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Call now to schedule your consultation or file your claim - we can help you get in line right now for a hearing when SSA reopens.
Our office remains COVID-sensitive and we are able to meet via phone, video, and text. File your claim NOW- before the SSA offices reopen, there is no need to wait! Call now to schedule your consultation or file your claim - we can help you get in line right now for a hearing when SSA reopens.
There’s a minimum amount of time you must have worked in the past to qualify for Social Security Disability Insurance (SSDI) benefits. The Social Security Administration (SSA) calculates your credits based on your age, the number of years you’ve worked (and therefore paid taxes into the system), and when you became disabled. How many credits you need for disability benefits depends on how old you are when you become disabled:
If you become disabled before age 24, you generally need 1½ years of work (six quarters, or “credits”) in the three years before you became disabled.
If you are age 24 through 30, you generally need credits for half of the time between age 21 and the time you became disabled.
If you are disabled at age 31 or older, you generally need at least 20 credits in the 10 years immediately before you became disabled.
In 2020, you earn one credit for each $1,410 of earnings, with a maximum of four credits per year. The number of credits that you earn remains on your Social Security record regardless of your current work status.
The older you are and the more you’ve worked in recent years, the better likelihood you have of getting approved.
You can generally work part-time while you apply for SSDI as long as your earnings don’t exceed a certain amount set by Social Security each year. If you earn more than this amount, called the “substantial gainful activity” (SGA) limit, SSA assumes you can do a substantial amount of work, and you won’t be eligible for disability benefits. In 2020, the SGA limit is $1,260 per month.
In addition to the amount of money you make, Social Security may look at the number of hours you’re able to work. For example, if you don’t earn more than $1,260 per month but you’re able to work 32 hours a week, it will be harder to convince the SSA you’re disabled.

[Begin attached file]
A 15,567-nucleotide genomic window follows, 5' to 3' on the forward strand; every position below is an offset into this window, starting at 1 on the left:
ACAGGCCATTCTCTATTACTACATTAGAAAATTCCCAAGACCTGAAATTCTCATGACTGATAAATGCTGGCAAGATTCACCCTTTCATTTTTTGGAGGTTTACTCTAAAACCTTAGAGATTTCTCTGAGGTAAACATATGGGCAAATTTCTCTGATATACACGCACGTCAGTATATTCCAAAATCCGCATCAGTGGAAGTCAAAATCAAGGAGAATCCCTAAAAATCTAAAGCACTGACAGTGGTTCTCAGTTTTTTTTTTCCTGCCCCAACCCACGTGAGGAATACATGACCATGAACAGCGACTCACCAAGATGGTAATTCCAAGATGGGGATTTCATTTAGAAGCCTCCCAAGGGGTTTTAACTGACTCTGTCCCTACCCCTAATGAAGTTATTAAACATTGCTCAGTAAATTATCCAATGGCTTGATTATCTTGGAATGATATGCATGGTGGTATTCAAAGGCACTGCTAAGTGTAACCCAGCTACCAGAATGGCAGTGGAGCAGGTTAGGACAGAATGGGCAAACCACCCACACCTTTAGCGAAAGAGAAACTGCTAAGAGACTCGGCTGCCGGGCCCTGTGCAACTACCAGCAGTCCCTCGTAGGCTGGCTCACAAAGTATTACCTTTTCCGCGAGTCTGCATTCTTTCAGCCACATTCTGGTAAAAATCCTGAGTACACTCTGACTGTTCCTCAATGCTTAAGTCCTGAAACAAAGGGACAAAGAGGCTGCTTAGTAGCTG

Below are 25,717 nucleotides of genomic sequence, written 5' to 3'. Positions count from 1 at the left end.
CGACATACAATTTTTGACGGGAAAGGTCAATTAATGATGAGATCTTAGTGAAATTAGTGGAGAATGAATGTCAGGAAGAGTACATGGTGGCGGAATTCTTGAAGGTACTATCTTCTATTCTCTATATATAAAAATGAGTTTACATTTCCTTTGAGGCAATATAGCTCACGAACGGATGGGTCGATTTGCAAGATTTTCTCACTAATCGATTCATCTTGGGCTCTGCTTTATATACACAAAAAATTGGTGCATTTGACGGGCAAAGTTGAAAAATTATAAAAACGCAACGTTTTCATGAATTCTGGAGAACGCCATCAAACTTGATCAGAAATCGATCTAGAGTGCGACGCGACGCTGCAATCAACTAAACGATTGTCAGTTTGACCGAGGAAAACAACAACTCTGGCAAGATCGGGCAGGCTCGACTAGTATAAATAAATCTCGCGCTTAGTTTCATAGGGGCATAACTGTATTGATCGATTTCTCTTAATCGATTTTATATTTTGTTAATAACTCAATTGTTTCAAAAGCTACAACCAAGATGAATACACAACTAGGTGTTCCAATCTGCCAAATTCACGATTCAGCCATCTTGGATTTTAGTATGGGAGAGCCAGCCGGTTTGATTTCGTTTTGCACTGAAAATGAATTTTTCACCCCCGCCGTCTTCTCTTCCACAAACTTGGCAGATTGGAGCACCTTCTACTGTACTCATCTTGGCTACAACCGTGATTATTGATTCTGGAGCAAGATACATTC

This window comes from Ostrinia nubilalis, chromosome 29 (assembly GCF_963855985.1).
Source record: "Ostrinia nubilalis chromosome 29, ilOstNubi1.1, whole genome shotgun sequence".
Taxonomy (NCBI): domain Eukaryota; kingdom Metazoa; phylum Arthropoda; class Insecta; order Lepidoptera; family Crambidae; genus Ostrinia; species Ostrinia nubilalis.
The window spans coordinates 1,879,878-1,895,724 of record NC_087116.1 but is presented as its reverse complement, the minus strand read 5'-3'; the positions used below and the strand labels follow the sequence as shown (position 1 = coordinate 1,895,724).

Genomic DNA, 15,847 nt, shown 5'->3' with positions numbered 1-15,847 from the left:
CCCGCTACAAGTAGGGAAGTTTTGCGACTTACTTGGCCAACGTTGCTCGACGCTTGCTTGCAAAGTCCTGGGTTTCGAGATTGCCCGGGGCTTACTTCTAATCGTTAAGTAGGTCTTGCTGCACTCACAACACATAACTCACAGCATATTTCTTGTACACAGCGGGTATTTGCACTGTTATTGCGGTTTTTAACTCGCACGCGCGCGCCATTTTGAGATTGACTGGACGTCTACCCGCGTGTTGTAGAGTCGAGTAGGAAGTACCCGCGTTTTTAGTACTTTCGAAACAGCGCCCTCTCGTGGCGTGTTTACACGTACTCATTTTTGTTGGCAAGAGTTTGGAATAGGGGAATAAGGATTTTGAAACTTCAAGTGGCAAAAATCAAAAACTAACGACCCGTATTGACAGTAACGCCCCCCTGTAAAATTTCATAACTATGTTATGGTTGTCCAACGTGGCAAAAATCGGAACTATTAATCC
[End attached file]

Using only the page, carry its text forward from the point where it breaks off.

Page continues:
SSA differentiates “earned” income from “unearned income. In regards to SSDI, most forms of income that are not made directly from work wages or under‑the‑table work are not included in substantial gainful activity. This includes investments, interest, a spouse’s income, or other assets.
Situations vary greatly from person to person. Depending on the nature of your disability and the nature of your income, you may still qualify for SSDI.
Do not let these numbers prevent you from applying altogether — it is always better to apply and not qualify than not apply at all.
To qualify for disability benefits your conditions have to be severe: The impairment must have lasted (or be expected to last) at least 12 months, or be dire enough that it is expected to result in death.
Additionally, your condition must be on the SSA’s Listing Of Impairments. (Although you are not automatically disqualified from receiving benefits if your condition isn’t listed; that just means you’ll have to provide more medical evidence for the SSA to evaluate your particular impairment.)
If you haven’t received treatment for your condition or if the SSA needs more information than what you provided, they may request that you get a Consultative Exam at the SSA’s expense.
Generally, SSA will find you disabled if you can’t sustain full‑time work on a regular basis.
If SSA determines you are still able to do some sort of work ‑‑ even if it’s not the same work you did before, and even if it’s at a lesser strength level ‑‑ your application will be rejected. An examiner will make a determination about your ability to work. During the application process, it’s up to you to establish how your disability leaves you with no options ‑‑ that because of the severity of your disability you are unable to do any kind of work‑related activities, even sedentary entry-level type of work. Much attention is given to an applicant’s employment history and details about the scope of their work. Because this part of the application process plays such a large role in determining your eligibility, do the up‑front work of gathering work records before you apply.